DC on the School Reform Front Lines, Again
Today’s Washington Post features an editorial that strongly criticizes Congressional Democrats’ rush to kill the District of Columbia’s school voucher program, which enjoys bipartisan support in the heavily Democratic nation’s capital, and is considered a success by those whose opinion should most matter in this debate: schoolchildren and their parents.
We would like Mr. Obey and his colleagues to talk about possible “disruption” with Deborah Parker, mother of two children who attend Sidwell Friends School because of the D.C. Opportunity Scholarship Program. “The mere thought of returning to public school frightens me,” Ms. Parker told us as she related the opportunities — such as a trip to China for her son — made possible by the program. Tell her, as critics claim, that vouchers don’t work, and she’ll list her children’s improved test scores, feeling of safety and improved motivation.
The school vouchers main opponents are, of course, the teachers unions that contribute heavily to Democratic politicians. But this should not be a partisan issue. Adrian Fenty, D.C.’s Democratic mayor, has already shows great resolve in taking on the District’s troubled public school systems in his appointment of Michelle Rhee as Schools Chancellor, to whom he has granted considerable authority. As a recent profile of Rhee in The Atlantic noted:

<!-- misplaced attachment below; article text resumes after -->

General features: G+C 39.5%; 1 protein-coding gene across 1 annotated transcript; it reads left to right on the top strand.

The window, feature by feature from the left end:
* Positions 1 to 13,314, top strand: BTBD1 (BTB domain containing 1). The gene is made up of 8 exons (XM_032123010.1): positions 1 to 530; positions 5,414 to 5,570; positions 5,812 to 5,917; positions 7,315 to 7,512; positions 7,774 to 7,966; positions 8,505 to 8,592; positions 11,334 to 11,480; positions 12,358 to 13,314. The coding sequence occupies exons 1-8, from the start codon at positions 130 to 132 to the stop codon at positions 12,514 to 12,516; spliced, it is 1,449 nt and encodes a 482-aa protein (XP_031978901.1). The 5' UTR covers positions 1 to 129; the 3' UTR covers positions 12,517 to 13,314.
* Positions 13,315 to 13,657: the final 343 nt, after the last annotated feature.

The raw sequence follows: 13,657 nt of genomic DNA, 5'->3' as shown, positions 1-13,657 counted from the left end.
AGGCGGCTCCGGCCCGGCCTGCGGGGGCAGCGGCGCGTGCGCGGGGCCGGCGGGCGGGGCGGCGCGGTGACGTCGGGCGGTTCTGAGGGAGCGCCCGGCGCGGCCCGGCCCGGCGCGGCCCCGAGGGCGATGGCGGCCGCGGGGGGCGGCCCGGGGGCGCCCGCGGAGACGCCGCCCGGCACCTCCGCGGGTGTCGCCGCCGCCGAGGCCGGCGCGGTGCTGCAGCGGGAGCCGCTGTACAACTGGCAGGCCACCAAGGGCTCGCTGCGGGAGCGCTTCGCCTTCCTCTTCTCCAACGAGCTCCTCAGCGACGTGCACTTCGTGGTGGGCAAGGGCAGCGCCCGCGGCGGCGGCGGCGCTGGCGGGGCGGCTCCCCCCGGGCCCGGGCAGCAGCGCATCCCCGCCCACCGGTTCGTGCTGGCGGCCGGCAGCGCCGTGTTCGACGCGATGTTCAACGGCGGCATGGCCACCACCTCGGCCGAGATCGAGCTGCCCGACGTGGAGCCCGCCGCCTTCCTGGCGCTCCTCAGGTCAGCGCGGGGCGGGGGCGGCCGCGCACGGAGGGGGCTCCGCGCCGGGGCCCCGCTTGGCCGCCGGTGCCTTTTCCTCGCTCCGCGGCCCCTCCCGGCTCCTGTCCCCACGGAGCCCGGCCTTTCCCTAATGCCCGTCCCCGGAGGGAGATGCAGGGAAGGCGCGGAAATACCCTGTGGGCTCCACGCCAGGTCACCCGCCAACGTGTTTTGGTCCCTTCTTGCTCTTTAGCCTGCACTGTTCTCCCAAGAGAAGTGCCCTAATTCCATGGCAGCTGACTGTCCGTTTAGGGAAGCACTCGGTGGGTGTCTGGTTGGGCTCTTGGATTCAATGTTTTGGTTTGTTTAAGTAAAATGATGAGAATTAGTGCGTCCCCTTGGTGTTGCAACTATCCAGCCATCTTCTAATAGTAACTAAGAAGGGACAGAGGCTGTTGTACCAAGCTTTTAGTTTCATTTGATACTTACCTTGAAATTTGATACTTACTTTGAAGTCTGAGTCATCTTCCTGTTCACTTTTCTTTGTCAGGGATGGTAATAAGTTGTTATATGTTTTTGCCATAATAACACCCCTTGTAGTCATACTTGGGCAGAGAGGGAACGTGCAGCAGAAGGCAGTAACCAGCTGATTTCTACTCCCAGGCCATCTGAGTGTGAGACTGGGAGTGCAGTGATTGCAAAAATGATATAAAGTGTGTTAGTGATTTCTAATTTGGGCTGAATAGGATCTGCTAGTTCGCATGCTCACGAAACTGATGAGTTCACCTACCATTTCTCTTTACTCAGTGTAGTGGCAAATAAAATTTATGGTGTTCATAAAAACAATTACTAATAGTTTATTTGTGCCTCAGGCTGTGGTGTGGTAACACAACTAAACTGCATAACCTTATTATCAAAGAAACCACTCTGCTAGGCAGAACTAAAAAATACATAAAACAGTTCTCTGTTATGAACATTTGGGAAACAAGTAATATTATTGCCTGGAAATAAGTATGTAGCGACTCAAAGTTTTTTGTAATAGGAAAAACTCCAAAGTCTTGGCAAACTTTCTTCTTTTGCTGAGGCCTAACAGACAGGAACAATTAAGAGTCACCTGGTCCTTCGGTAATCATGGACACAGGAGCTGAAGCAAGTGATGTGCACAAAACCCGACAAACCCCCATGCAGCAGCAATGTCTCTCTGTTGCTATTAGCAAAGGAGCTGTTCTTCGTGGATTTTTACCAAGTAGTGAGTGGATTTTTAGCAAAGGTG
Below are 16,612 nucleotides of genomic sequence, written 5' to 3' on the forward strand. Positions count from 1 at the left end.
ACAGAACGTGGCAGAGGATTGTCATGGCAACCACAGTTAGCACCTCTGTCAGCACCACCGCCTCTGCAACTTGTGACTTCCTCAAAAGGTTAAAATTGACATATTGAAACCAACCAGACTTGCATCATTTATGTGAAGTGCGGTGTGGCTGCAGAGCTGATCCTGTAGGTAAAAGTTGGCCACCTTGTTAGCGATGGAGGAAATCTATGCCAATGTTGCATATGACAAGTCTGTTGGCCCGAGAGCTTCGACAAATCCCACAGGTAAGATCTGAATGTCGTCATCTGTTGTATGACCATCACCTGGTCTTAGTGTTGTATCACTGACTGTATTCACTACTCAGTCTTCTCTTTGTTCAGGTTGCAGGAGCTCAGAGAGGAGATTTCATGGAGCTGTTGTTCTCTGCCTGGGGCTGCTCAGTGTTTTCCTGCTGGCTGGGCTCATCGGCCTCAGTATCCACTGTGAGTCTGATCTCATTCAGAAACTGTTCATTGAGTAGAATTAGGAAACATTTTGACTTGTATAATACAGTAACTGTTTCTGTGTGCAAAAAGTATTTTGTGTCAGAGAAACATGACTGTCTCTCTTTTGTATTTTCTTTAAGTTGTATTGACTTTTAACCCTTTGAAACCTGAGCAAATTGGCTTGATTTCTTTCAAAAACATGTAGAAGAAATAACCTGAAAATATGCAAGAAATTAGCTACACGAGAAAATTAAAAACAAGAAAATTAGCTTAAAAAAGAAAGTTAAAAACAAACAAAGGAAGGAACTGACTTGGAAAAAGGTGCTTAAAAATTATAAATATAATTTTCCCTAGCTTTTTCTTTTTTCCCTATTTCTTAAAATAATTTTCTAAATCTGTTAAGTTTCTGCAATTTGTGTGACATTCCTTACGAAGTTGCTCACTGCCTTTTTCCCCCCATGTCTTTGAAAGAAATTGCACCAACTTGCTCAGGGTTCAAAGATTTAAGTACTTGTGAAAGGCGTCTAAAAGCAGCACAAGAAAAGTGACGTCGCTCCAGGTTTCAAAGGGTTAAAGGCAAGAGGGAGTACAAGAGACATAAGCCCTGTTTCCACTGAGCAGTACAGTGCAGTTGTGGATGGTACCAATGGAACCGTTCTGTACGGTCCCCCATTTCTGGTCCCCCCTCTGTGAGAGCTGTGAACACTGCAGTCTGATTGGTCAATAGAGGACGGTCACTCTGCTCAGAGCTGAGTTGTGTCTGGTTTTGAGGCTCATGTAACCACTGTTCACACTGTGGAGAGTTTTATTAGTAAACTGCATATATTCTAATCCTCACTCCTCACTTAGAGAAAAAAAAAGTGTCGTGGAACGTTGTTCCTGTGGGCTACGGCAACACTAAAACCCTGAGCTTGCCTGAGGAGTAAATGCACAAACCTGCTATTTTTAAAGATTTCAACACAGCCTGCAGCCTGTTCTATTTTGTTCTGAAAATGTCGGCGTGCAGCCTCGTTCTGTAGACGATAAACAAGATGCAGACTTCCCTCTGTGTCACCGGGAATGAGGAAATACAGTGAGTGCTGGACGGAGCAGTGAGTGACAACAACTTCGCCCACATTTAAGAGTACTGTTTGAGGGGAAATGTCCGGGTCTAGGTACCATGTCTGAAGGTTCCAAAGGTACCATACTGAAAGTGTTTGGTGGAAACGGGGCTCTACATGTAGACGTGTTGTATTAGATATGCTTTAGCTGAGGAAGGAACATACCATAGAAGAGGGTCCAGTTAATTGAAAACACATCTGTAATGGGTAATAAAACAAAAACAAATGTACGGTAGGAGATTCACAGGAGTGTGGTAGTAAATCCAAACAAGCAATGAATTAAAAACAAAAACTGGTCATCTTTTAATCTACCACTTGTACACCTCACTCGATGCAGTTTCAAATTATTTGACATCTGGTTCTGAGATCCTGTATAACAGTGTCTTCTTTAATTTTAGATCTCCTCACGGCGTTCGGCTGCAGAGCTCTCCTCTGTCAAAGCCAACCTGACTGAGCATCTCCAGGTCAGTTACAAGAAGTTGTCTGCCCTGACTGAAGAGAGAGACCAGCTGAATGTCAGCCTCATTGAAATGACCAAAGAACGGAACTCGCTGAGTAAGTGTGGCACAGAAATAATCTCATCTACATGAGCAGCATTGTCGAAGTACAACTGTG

Rhee, responsible not to a school board but only to the mayor, went on a spree almost as soon as she arrived. She gained the right to fire central-office employees and then axed 98 of them. She canned 24 principals, 22 assistant principals, and, at the beginning of this summer, 250 teachers and 500 teaching aides. She announced plans to close 23 underused schools and set about restructuring 26 other schools (together, about a third of the system). And she began negotiating a radical performance-based compensation contract with the teachers union that could revolutionize the way teachers get paid.
Mayor Fenty, to his credit, has stood by his Schools Chancellor’s decisions against an onslaught of criticism from teachers unions. This is precisely the kind of boldness he needs to display now to defend the voucher program. If the program is lost, so will be many of the District’s educational improvements.
For more on teachers unions, see here.